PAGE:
June 24, 2007
June 24, 2007
June 27, 2007
Minorities in Engineering
12.1229.1 - 12.1229.7
Recruitment and Retention Programs for Minorities in Engineering Programs
The number of minority graduates with engineering degrees has declined during the past decade in comparison to those of non-minority and international students. This decline, coupled with the continued globalization of our economic markets, bears serious implications for the economic development and prosperity of the nation. For decades, one of the top priorities for America’s higher education leaders is to get more students into college. The second priority is to graduate students that are competent in their field of study. In a recent national study, only two of five minority students who enroll in engineering programs graduate with a baccalaureate degree in engineering, as compared to two of three non-minority students. Another national study found that 54 percent of students entering four-year colleges in 1997 had a degree six years later, with even a lower percentage for Hispanics and Blacks. The barriers to minority student retention continue to be: the cost of education, isolating campus environments, a lack of peer and faculty engagement, and inadequate math and science preparation. To minimize the impact of this disturbing trend of students not pursuing an engineering degree, a priority must be set to generate student interest in the field of engineering. In this paper, we outline strategies to increase enrollment through five programs: (1) increase retention by creating a coaching and future leadership program for freshmen and sophomore students; (2) increase retention by hosting a design competition for engineering students; (3) recruit high school students into engineering programs by enhancing and expanding summer camp programs; (4) generate awareness of engineering programs through workshops for students and teachers at their respective high schools; (5) generate interest in engineering for 5th through 12th grade students by offering Lego Robotics programs in middle and high schools to be run by teachers.
From our five programs, mentoring and tutoring of students are known to improve retention. The mentoring and tutoring of students is best conducted in a form of coaching and future leadership. We illustrate a program to increase the retention rate of first and second year engineering students by providing them with academic and peer support to facilitate their transition into the College of Engineering. In addition, student recognition and academic competitions are provided as methods to increase esteem and competitive nature within students. In the area of recruitment, a method that has proven successful at some schools is the offering of engineering camps. Within these camps, students are introduced to and work with Lego Robotics in addition to preparatory skills from science, technology, engineering, and math. The use of these programs will create more opportunities to educate students about the fundamentals of engineering using innovative, fun and exciting projects.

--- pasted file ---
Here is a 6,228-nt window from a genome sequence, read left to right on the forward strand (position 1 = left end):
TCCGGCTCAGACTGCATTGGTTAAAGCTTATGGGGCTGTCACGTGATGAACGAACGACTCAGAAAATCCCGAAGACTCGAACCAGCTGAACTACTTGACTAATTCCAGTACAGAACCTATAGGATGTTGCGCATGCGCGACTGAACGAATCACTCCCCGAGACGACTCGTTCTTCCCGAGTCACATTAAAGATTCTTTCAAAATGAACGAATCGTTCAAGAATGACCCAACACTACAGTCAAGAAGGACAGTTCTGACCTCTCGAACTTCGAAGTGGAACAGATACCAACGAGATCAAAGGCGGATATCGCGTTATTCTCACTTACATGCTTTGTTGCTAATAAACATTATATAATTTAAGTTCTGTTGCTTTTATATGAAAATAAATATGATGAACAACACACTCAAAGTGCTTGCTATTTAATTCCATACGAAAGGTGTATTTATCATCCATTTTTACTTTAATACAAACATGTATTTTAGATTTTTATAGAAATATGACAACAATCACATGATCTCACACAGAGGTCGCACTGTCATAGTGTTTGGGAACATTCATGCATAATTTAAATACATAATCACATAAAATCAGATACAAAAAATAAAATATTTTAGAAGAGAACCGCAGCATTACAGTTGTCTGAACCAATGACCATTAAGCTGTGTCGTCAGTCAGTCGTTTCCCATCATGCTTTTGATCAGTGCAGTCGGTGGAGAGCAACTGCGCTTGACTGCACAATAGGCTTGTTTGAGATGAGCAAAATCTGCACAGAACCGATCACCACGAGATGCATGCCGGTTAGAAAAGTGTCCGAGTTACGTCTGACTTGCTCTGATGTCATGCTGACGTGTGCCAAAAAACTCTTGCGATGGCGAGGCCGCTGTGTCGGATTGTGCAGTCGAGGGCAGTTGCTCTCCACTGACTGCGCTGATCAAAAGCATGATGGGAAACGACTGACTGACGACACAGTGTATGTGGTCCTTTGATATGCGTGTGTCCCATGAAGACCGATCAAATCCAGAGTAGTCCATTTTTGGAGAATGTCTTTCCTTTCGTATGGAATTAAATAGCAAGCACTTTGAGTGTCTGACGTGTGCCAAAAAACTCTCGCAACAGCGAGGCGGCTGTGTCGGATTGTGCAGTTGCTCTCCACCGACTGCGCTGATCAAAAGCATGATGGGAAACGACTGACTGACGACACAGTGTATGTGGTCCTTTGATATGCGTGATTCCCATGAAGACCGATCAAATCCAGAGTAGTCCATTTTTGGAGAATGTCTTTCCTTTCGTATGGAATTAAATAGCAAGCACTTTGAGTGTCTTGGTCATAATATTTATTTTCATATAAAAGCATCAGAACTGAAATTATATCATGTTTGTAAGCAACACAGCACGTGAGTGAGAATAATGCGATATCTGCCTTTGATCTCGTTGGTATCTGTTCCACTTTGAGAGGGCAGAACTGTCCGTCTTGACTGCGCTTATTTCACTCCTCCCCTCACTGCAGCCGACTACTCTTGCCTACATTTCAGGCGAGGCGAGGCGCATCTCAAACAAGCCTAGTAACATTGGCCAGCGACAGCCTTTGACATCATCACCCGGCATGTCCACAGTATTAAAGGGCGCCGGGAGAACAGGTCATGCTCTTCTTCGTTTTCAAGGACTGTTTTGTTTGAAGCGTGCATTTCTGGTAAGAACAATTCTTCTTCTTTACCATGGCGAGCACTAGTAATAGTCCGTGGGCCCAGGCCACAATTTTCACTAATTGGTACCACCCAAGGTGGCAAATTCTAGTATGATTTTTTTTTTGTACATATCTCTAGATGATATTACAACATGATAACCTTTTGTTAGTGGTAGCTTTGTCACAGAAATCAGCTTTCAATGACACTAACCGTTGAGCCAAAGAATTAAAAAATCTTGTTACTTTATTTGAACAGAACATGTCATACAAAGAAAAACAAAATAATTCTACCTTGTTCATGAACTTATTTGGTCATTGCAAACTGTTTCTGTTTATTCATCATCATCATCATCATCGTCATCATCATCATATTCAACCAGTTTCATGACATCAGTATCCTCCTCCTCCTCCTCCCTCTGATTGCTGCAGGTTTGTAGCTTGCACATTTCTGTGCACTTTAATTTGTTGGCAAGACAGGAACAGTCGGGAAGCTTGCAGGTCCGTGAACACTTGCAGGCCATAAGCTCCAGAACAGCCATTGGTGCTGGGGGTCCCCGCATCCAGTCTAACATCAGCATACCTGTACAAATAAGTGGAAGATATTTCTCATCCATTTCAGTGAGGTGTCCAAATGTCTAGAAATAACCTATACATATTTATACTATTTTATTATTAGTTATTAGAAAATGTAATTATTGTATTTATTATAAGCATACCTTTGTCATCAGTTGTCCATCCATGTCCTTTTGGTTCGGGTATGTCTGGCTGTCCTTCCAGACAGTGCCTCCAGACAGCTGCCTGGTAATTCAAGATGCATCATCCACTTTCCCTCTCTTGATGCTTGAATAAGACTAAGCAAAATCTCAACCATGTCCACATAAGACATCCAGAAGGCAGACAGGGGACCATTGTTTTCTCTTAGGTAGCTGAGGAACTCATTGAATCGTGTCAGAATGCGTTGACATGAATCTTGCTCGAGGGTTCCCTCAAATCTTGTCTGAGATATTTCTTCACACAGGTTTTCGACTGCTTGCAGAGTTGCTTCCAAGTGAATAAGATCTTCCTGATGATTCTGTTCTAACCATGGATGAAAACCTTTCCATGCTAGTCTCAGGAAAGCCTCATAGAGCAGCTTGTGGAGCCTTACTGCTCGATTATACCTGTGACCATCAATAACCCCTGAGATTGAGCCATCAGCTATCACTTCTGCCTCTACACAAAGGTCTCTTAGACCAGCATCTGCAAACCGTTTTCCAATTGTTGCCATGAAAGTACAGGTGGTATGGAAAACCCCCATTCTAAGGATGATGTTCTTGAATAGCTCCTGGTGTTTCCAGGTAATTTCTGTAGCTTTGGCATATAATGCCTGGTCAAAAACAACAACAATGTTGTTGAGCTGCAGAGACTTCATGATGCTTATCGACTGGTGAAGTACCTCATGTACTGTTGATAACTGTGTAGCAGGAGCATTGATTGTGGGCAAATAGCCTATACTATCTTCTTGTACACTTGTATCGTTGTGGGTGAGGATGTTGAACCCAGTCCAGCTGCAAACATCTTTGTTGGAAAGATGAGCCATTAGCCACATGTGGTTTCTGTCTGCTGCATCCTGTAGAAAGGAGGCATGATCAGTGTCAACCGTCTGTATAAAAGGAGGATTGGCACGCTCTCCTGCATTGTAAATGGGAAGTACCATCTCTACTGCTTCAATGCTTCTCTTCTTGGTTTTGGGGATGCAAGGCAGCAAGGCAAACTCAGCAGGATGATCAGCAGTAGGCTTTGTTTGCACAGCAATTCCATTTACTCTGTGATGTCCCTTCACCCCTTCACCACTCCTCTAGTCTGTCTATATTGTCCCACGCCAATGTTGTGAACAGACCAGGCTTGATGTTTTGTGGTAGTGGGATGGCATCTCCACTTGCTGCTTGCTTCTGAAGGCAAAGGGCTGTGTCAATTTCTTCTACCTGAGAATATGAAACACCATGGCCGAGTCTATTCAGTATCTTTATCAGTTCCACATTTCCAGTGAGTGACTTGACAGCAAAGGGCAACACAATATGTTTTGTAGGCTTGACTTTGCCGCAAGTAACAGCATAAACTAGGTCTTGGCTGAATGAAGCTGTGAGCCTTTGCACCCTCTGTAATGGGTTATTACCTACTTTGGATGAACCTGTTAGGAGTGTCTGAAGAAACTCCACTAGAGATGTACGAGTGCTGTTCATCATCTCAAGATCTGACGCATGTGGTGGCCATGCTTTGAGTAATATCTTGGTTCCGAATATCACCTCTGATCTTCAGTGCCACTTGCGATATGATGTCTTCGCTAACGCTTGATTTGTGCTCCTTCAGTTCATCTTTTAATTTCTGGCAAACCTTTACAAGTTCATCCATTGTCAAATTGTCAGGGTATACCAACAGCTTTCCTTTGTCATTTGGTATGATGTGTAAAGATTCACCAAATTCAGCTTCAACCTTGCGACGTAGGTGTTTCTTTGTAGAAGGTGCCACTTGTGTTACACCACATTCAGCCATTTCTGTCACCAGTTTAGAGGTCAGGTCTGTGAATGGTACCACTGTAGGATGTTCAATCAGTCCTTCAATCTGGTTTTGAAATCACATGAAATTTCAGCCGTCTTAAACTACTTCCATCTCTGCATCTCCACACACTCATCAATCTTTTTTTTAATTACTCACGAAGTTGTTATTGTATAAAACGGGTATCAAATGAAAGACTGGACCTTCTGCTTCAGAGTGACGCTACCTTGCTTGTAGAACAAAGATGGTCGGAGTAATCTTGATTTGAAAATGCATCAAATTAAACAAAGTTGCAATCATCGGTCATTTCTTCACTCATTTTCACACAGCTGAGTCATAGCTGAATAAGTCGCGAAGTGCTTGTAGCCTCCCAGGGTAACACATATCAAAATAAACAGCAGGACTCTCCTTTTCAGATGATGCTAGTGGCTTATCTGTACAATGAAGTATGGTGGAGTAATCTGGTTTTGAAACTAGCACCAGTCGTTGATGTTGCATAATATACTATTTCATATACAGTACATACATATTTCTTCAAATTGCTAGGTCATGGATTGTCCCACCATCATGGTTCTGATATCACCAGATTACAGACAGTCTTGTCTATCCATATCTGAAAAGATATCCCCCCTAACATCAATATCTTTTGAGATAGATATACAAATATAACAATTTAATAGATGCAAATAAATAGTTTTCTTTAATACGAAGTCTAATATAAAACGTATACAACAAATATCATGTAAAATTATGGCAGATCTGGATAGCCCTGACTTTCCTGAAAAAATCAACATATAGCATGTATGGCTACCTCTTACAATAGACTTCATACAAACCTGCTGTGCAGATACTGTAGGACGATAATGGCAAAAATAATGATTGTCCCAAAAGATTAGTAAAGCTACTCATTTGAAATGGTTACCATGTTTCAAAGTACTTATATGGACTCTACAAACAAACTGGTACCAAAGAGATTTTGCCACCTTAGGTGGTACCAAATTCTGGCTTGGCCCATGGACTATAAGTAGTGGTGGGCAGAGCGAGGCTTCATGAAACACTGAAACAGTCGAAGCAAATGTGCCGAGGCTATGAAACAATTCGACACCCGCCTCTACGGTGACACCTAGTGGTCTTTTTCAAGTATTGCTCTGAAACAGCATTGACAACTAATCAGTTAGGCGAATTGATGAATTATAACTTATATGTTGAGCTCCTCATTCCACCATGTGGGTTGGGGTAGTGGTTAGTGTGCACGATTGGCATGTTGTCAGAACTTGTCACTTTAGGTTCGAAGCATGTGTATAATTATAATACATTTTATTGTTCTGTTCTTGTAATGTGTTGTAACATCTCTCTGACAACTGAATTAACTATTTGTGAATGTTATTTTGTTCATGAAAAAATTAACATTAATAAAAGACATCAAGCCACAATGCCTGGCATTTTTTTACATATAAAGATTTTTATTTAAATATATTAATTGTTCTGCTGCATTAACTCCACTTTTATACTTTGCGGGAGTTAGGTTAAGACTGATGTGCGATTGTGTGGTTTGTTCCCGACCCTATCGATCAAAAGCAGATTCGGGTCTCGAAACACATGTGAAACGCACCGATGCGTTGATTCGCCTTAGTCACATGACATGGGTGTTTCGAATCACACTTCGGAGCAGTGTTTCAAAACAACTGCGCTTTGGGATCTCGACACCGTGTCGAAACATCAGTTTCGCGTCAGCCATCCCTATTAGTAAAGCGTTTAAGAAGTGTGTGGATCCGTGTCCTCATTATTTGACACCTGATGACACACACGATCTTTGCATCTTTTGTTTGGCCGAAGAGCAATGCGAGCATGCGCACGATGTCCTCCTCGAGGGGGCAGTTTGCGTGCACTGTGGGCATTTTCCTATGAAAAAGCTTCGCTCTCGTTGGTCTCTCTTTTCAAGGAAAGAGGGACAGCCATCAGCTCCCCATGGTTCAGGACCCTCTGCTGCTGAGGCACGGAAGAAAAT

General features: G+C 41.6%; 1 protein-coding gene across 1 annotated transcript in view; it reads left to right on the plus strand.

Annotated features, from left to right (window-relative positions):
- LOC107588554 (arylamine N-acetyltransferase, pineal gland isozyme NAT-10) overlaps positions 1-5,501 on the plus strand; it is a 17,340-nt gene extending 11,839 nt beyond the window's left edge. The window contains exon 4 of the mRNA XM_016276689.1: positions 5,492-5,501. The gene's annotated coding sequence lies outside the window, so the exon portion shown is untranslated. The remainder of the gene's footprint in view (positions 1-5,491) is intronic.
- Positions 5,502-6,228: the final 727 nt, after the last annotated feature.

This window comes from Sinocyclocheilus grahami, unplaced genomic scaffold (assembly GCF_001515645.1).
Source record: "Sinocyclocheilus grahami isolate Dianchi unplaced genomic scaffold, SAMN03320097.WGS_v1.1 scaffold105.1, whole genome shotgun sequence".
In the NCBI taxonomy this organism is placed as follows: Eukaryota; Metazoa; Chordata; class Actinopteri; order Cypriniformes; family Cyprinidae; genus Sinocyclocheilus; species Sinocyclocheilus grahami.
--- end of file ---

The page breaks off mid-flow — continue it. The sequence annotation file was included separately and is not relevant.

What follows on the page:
1. HISTORICAL ENROLLMENT DATA Electrical engineering undergraduate program at Prairie View A&M University (PVAMU) had an enrollment of over 500 students in 1991. In 2001, our enrollment had decreased to 250 students. By 2004, our enrollment had increased to 307, however the next year we were able to maintain above 300. The programs we have in place currently to recruit and retain more students are: (1) Increase retention by continuing with the Infinity Program and by providing tutorials and
Northern, J. (2007, June), Recruitment And Retention Programs For Minorities In Engineering Programs Paper presented at 2007 Annual Conference & Exposition, Honolulu, Hawaii. https://peer.asee.org/2802
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